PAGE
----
Maybe the DNA quandary will help put an end to binary thinking in society. For now, arguments that the rights of citizenship require proof of entitlement to those rights logically lead to eugenic state regulations. Requiring DNA is not without precedent. There was a time when racism demanded a blood test to get a marriage license in the US – under the smokescreen of preventing STDs (and in New York, Sickle cell). Washington DC, NY, and Montana still require it. Just like driving licenses, birth certificate, passports, society seems already to be at the threshold of requiring DNA when claiming any entitlements of citizenship (SPQR). That should create quite a philosophical challenge for so-called conservative libertarians who want to jail bad guys but loathe government interference in private lives.

      On the bright side (as in IQ brights), people like Stephen Hawking clearly had flawed DNA, but their contributions surely should mute calls for vocational engineering using genes. Moreover, there is a wild card in the deck – technical evolution such as CRISPR, which has the potential to repair the mutations which Hawkes’ character might have suffered from. But that also opens a new can of worms. Time will tell.

      Reply
    2. Enrique

      You’d think this was a point that was obvious on the same order as “don’t put a stupid Google surveillance device in every room of your house.” But alas not to the normies.

      Imagine I’m an employer who wants to discriminate against (insert national/regional) origin. Well we can screen out “undesirable” national origin pretty easily here and make some other excuse to never interview this candidate.

      Imagine I’m a member of the Evil Empire (ie Health Insurance company) and I want to find some subtle way to jack up someone’s rates. Oh, look, this guy’s grandpa George there died of a heart attack at 53. Let’s just tack on an extra hundred a month for this poor sap. And claim that our black box algo came up with the number some other way.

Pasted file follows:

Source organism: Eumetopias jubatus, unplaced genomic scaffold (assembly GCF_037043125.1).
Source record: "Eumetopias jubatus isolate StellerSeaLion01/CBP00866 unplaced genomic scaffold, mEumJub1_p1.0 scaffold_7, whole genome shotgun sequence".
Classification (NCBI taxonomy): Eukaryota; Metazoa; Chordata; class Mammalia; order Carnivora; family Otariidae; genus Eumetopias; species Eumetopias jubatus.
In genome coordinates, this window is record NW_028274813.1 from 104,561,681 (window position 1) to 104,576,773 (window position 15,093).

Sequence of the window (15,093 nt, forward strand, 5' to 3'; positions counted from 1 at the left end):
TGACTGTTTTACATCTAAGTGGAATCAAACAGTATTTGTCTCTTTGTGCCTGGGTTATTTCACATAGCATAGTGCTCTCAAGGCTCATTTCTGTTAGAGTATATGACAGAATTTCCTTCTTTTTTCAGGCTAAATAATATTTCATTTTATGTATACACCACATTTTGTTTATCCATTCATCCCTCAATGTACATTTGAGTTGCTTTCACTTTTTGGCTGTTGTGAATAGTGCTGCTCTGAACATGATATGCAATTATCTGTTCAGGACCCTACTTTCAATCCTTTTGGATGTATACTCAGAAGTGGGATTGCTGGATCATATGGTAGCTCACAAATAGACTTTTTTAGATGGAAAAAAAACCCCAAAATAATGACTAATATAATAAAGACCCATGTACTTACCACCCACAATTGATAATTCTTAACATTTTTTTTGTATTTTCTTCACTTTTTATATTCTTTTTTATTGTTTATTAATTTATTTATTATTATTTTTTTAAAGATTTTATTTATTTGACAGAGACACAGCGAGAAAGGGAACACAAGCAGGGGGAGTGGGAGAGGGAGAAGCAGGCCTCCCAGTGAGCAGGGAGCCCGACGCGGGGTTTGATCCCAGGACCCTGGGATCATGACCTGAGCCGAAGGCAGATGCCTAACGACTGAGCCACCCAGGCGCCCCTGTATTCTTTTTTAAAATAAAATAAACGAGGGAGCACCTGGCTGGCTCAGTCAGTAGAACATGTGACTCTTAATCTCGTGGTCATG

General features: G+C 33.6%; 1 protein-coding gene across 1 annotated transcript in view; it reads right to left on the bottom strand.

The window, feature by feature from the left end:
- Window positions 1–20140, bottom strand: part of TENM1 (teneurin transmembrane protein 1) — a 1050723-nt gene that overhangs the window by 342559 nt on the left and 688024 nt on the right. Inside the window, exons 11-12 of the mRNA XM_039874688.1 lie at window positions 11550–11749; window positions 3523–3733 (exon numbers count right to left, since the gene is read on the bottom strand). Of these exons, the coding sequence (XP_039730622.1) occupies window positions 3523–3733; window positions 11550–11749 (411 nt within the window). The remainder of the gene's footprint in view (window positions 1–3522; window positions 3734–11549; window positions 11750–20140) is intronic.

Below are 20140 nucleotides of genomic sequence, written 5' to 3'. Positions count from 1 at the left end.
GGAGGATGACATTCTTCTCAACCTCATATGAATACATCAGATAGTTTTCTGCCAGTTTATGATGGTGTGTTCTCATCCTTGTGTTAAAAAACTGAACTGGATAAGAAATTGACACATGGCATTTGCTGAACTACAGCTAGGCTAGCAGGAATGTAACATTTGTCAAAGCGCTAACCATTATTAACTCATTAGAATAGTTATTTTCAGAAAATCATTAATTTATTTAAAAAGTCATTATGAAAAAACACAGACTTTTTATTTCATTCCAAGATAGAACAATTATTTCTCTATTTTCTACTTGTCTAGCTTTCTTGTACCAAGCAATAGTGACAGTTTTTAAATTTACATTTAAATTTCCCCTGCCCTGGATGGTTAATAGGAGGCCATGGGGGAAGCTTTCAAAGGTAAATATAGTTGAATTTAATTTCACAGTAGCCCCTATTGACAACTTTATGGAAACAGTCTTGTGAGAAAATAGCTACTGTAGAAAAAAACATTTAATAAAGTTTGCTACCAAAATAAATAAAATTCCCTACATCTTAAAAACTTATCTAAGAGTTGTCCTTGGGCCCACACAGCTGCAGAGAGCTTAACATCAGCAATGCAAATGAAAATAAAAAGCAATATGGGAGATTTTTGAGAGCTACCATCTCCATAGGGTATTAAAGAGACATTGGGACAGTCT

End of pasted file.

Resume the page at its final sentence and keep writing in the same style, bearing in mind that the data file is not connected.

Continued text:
Of course simpletons will just say “pass a law to make this illegal.” Yeah, problem solved there I guess (sarc)

      Reply
  3. allan

    “imagine the implications of using this technique for shoplifters or trespassers”

    And whistleblowers, if there is any physical evidence.

    Last year I watched as two close relatives prepared to submit their samples to a genealogy site
    and tried to get them to think about whether it was really a good idea. They looked at me like I was crazy.

    Reply
    1. Kurtismayfield

      This is one thing that we all have to get everyone to realize. As soon as it’s on the internet, or suitted to a corporate database, you might as well make the data public. I had a conversation with some colleagues yesterday about the whole Tesla updating it’s brakes through the internet.. and how if Tesla can access it any hacker can. Imagine if a hacker just told 50% of the automobiles on the US to hit the brakes. Chaos

      Reply
  4. Dean

    In the same way that we should be careful about who we give our social security numbers or fingerprints to, we should also be careful about who we purposefully give our DNA to.

    I’ve been diligent in protecting my SSN to the best of my ability. However, my ‘data’ has been compromised too many time to count (Anthem, OPM, Equifax breaches).

    It’s the organizations holding my data (and the data of my friends and family now) that I have no confidence in to protect it but at the same time every belief that they will exploit it.

    If my ramblings are convoluted that’s because I’m still trying to wrap my head around this new paradigm of big exploitable unsecured data.

    Reply
    1. ambrit

      That could be “Big Accessible Unsecured Data” or ‘BAUD.’ Then we could talk about Bauds of data per individual. It sort of fits.

      Reply
  5. ambrit

    Yet, with all of this gee whizz techno crime fighting cheerleading, not a peep about the opposite uses for this technology, ie. exoneration. Indeed, Prosecutors fight tooth and nail to stop innocent people from being liberated, even when the technology indicates that they should be.